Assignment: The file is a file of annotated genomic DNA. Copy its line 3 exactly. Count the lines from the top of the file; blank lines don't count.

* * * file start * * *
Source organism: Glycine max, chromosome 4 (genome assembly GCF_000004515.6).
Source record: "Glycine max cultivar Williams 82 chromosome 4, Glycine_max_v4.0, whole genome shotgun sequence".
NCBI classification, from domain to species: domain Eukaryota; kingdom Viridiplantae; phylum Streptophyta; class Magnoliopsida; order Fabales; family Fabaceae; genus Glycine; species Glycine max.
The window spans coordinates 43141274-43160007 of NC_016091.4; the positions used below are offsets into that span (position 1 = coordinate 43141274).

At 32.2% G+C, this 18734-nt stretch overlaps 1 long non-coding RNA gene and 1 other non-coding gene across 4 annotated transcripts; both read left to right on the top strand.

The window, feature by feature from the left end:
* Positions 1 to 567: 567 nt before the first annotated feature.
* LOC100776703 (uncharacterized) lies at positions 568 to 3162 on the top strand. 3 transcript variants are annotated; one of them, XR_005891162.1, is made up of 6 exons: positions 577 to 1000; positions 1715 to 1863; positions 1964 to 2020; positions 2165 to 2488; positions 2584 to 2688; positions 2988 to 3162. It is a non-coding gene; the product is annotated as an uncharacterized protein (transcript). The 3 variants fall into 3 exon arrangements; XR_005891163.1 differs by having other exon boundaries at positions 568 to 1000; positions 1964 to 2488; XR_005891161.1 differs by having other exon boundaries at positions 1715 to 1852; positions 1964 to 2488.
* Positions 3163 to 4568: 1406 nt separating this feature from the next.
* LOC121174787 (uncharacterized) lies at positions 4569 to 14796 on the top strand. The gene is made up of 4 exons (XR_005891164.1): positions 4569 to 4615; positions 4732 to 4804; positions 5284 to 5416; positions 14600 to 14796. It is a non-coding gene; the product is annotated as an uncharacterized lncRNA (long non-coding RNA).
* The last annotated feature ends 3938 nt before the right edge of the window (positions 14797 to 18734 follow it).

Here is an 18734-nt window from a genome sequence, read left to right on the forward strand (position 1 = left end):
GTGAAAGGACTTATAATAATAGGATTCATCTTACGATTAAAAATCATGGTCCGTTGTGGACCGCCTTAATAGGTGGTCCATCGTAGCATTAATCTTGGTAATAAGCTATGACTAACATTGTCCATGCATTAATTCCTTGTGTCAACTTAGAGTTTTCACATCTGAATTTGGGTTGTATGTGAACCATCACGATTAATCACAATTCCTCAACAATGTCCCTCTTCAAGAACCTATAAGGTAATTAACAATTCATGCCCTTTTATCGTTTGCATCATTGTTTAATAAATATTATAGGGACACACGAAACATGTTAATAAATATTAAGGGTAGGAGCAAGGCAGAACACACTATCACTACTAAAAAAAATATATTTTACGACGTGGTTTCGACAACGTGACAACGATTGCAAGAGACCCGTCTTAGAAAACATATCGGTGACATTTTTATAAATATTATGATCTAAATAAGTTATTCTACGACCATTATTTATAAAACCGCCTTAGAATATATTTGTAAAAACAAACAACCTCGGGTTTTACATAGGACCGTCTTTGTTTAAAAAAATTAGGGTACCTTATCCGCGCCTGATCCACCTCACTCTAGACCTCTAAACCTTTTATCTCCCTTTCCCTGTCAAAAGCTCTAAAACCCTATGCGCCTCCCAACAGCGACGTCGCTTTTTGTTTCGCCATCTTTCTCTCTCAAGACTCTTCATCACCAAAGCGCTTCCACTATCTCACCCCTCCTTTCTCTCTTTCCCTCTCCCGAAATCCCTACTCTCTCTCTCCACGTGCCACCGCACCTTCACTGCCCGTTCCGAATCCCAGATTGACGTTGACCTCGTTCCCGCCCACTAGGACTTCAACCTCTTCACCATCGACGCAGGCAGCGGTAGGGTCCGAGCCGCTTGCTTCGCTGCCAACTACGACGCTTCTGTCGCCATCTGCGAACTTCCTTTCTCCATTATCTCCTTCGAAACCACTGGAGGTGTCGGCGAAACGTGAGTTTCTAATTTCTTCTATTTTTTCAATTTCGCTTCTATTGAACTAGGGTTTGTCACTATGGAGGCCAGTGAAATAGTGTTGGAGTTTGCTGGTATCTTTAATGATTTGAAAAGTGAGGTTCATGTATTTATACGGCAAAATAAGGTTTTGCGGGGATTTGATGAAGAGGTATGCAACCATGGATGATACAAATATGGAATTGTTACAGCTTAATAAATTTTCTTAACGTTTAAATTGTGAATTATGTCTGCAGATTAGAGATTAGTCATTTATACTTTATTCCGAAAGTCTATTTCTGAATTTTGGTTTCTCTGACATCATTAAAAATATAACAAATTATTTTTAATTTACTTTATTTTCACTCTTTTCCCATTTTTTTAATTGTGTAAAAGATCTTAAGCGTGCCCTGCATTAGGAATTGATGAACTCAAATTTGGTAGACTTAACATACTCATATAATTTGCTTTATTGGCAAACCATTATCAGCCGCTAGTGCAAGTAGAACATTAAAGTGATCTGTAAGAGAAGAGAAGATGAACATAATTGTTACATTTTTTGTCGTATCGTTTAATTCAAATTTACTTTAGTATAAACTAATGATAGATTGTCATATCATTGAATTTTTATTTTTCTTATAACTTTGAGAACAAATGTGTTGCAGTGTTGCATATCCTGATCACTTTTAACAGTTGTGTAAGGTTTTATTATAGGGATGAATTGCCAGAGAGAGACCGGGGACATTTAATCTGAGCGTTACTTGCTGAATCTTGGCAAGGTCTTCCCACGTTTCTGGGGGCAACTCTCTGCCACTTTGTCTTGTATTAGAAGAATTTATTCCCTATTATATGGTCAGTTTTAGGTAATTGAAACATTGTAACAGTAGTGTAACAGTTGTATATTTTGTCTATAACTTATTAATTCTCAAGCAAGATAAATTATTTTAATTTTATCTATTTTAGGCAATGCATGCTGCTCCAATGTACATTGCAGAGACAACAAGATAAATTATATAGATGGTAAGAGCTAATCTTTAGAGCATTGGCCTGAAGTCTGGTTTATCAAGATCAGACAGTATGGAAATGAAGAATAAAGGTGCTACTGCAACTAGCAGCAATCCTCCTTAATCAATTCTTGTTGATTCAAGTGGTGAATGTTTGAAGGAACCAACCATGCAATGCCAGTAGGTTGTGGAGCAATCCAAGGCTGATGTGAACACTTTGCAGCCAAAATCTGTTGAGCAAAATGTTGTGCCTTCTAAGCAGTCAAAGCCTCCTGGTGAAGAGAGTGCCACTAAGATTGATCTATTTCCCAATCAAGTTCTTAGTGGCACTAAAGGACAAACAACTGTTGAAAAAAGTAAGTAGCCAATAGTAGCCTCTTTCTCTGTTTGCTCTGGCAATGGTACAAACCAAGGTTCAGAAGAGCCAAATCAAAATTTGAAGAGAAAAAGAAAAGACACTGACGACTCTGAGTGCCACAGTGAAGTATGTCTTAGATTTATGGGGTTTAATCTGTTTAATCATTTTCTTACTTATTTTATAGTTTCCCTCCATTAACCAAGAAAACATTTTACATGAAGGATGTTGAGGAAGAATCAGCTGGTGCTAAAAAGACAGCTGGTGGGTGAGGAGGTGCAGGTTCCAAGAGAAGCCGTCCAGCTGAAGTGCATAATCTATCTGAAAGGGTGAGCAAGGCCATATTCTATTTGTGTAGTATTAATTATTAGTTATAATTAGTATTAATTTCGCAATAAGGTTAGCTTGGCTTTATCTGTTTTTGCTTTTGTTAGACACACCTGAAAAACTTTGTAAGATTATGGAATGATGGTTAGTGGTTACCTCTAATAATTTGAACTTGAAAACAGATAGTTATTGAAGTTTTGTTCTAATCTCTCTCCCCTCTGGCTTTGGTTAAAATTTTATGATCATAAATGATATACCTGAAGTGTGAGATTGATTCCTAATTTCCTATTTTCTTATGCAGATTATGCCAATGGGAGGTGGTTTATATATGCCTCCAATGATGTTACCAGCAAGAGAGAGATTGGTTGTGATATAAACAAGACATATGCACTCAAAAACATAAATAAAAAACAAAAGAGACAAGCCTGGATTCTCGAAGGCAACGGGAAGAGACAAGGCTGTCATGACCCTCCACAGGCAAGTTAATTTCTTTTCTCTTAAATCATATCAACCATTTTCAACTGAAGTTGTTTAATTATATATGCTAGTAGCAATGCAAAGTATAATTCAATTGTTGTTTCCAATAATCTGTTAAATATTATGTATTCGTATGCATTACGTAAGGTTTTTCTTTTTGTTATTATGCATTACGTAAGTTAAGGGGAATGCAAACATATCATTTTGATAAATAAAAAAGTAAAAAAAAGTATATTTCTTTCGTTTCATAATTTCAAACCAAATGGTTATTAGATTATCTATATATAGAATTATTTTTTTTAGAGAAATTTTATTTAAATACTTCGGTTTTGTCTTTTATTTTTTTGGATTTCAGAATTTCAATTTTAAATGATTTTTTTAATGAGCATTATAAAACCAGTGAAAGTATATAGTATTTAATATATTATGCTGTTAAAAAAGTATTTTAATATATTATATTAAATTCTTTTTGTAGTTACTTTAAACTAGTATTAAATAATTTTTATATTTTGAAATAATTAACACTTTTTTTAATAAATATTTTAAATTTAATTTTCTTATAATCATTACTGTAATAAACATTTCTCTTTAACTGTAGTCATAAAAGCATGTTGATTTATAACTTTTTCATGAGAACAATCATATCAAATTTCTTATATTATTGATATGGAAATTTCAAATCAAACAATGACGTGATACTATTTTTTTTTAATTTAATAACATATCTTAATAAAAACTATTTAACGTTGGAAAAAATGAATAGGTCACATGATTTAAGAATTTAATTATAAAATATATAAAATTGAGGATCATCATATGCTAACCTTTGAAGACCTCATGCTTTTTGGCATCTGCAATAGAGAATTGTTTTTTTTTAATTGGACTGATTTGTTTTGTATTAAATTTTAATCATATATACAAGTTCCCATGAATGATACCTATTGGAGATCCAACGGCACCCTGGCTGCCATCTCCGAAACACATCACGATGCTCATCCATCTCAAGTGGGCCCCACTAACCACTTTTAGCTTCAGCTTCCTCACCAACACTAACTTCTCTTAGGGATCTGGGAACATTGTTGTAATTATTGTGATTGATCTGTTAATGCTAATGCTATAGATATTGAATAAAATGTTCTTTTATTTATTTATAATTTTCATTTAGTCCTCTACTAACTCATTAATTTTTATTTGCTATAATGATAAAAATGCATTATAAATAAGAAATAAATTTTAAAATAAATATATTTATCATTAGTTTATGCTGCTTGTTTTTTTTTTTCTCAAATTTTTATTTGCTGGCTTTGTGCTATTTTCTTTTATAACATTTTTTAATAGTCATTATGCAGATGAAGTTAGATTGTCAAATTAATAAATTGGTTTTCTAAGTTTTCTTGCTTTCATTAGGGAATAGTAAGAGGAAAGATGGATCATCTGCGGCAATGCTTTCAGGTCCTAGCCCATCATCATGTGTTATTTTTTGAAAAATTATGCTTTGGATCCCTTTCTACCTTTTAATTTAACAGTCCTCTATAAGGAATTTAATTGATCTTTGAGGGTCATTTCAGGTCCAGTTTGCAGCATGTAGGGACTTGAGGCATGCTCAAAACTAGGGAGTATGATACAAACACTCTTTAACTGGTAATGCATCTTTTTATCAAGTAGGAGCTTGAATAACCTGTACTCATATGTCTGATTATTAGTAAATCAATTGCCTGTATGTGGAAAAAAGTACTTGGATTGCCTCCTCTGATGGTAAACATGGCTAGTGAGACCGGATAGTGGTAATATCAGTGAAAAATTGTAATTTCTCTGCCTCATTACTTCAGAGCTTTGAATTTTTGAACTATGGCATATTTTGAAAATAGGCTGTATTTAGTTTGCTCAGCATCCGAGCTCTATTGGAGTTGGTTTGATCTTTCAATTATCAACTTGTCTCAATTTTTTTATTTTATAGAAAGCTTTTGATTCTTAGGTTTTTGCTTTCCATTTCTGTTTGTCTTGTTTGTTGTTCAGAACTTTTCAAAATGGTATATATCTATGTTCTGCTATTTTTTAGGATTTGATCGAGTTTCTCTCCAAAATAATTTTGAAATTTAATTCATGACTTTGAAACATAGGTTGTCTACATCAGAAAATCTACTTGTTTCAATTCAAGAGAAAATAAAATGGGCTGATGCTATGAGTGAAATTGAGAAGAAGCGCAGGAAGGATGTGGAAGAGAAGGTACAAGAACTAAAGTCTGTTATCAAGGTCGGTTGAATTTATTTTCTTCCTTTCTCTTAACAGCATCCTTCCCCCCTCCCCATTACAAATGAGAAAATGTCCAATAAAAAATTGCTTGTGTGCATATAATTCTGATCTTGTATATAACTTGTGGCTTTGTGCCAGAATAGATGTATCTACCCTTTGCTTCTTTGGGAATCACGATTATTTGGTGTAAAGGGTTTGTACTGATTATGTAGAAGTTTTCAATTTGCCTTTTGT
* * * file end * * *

NCBI classification, from domain to species: domain Eukaryota; kingdom Viridiplantae; phylum Streptophyta; class Magnoliopsida; order Fabales; family Fabaceae; genus Glycine; species Glycine max.